adrenergic agonist

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Related to Adrenergics: anticholinergic, Cholinergics

adrenergic agonist

A family of agents which have adrenaline-like effects, acting directly or indirectly on any of the five G-protein-coupled adrenergic receptors: apha1, alpha2, beta1, beta2, beta3.

Actions of adrenergic agonists
alpha1 receptors: Activate phospholipase C (via Gq), increasing protein kinase C activity.
alpha2: receptors Inhibit adenylate cyclase (via G1), decreasing protein kinase A activity.
beta receptors: Activate adenylate cyclase (via Gs), increasing protein kinase A activity.

adrenergic agonist

Any of a group of therapeutic agents, e.g. epinephrine, that mimic or stimulate the sympathetic nervous system.
See also: agonist

sympathomimetic drugs 

Drugs that produce an effect similar to that obtained by stimulation of the sympathetic nervous system. Some of these predominantly act on the adrenergic alpha-receptors (e.g. noradrenaline (norepinephrine)), while others act on the adrenergic beta-receptors (e.g. isoproterenol). Others have little direct effect on the adrenergic receptors but enhance the release of natural catecholamine from the sympathetic nerve terminals (e.g. amphetamine, phenylpropanolamine). Sympathomimetic drugs are used (1) in the treatment of open-angle glaucoma by decreasing aqueous humour secretion and increase the outflow through the trabecular meshwork thus reducing the intraocular pressure (e.g. adrenaline (epinephrine), apraclonidine, dipivefrine hydrochloride, brimonidine tartrate), (2) dilate the pupil without affecting accommodation (e.g. phenylephrine) and (3) constrict conjunctival blood vessels (e.g. naphazoline, tetrahydrozoline). Syn. adrenergic agonist; adrenergic stimulating agent. See alpha-adrenergic agonist; mydriatic.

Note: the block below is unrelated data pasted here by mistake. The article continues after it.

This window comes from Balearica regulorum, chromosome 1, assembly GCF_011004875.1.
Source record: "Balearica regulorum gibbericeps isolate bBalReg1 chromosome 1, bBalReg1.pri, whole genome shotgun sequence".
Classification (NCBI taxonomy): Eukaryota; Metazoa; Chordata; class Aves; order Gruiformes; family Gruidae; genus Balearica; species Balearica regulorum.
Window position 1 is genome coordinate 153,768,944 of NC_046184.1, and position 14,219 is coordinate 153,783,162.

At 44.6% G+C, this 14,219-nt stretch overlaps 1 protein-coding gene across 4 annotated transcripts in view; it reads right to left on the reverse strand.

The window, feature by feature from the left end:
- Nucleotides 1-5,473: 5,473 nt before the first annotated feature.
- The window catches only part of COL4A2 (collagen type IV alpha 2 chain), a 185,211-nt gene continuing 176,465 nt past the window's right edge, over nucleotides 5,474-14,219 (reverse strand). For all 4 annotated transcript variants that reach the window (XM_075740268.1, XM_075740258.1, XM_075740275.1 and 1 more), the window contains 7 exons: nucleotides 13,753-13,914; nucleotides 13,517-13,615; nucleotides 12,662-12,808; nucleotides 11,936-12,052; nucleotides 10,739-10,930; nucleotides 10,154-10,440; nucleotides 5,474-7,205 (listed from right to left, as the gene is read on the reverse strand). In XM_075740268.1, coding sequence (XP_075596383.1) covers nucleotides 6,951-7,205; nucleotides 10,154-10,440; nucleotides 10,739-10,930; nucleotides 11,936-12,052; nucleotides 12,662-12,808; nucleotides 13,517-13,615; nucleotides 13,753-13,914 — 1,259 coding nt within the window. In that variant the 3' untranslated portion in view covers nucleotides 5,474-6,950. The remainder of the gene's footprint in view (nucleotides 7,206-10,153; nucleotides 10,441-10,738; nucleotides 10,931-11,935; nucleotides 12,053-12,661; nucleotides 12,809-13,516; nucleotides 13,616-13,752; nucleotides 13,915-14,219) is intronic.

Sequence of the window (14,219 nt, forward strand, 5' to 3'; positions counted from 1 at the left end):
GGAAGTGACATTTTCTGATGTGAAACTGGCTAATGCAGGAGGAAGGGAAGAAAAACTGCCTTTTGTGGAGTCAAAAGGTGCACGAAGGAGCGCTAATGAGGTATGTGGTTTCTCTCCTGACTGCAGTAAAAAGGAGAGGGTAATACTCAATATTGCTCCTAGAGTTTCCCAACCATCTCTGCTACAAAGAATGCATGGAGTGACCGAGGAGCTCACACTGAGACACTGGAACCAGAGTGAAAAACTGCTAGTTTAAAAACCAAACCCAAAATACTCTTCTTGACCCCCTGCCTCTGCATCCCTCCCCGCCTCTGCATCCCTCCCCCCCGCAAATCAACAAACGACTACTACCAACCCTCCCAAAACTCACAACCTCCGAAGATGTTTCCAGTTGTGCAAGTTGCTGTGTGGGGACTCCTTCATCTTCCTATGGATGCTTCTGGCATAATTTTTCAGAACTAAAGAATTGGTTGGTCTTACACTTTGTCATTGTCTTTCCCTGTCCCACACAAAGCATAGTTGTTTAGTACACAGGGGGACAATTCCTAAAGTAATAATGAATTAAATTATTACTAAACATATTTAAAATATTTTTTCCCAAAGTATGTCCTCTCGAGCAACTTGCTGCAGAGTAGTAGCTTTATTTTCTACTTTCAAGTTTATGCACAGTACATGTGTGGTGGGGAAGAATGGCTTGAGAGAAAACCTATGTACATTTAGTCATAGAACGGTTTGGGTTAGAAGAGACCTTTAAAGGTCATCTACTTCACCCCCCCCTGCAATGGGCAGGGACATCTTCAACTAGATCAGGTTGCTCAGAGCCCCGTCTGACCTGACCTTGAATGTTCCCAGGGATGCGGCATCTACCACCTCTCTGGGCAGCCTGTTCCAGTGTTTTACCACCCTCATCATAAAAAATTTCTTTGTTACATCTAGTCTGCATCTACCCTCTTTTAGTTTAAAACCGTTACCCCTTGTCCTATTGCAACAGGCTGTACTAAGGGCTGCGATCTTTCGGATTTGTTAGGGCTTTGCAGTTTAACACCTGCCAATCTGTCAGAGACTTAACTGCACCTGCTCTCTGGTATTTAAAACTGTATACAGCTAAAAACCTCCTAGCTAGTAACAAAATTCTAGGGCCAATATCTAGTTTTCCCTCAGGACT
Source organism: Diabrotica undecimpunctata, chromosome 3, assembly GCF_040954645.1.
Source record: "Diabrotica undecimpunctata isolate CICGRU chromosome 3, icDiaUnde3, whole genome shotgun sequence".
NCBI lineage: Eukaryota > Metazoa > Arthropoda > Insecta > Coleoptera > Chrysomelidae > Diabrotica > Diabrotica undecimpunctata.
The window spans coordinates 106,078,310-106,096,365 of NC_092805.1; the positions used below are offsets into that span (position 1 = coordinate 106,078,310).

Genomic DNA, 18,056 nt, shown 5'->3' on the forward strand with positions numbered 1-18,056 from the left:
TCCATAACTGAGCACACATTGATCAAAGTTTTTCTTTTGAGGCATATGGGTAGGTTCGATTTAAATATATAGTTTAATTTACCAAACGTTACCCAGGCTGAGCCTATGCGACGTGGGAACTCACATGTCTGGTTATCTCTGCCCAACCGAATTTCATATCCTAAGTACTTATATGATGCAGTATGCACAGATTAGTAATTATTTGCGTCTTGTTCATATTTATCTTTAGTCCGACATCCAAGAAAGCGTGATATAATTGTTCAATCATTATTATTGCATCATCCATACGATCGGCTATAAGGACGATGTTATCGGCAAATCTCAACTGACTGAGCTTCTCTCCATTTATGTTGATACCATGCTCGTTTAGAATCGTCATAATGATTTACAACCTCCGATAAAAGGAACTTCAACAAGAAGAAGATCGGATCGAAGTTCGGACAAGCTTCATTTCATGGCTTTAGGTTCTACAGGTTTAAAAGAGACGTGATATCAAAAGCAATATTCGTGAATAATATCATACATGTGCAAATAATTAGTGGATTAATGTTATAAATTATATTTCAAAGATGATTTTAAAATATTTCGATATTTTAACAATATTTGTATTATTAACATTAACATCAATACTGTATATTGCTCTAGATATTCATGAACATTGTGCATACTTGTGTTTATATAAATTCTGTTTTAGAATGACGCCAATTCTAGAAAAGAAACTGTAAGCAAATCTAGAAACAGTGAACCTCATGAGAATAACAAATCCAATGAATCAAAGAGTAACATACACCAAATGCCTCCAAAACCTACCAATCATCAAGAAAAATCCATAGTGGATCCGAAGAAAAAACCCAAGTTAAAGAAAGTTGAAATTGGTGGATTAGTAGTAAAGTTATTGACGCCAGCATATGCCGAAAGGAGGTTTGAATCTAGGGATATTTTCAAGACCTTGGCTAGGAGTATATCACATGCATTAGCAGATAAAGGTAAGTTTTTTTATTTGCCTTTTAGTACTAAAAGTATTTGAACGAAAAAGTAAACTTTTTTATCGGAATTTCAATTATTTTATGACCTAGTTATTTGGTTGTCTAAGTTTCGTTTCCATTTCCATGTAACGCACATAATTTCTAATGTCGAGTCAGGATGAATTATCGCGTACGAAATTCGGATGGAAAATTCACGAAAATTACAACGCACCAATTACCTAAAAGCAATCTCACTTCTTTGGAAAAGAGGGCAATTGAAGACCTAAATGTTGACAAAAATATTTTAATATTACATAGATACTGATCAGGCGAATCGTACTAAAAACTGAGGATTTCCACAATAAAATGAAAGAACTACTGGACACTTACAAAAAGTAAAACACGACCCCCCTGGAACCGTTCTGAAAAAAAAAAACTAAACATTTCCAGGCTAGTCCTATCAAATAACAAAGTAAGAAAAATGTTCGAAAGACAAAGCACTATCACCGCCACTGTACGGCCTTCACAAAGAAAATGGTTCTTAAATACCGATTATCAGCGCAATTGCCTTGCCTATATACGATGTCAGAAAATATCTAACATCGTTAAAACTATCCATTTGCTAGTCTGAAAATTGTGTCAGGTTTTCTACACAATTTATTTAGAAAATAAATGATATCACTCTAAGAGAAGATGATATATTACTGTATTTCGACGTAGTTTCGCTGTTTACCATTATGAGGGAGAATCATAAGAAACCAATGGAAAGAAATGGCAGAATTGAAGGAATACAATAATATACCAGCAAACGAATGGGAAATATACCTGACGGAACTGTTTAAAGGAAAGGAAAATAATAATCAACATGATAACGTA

ad·re·ner·gic ag·o·nist

(adrĕ-nĕrjik agŏ-nist)
An agent capable of combining with receptors to initiate actions of or like epinephrine.
See: agonist
See also: epinephrine
References in periodicals archive ?
Adverse Effects of Beta-2 Adrenergic Agonist Inhalers
All beta-2 adrenergic agonist inhalers can stimulate immediate airway hyperactivity which leads to acute bronchospasm.
Whether they are short-acting or long-acting, beta-2 adrenergic agonists can have cardiovascular side effects.
Limited research compares long-acting beta-2 adrenergic inhalers and their cardiovascular side effects.
To reduce blood pressure, beta blocker antihypertensive drugs are intended to inhibit specific, cardioselective, beta-1 adrenergic receptors in the heart and vascular walls.
Beta-2 adrenergic receptors are located in the smooth muscle of the bronchioles, blood vessels, genitourinary tract, uterus, gastrointestinal tract, liver, skeletal muscle, and pancreas.
Patients should not take other sympathomimetic drugs, monoamine oxidase (MAO) inhibitors, or tricyclic antidepressants while taking beta-2 adrenergic agonists.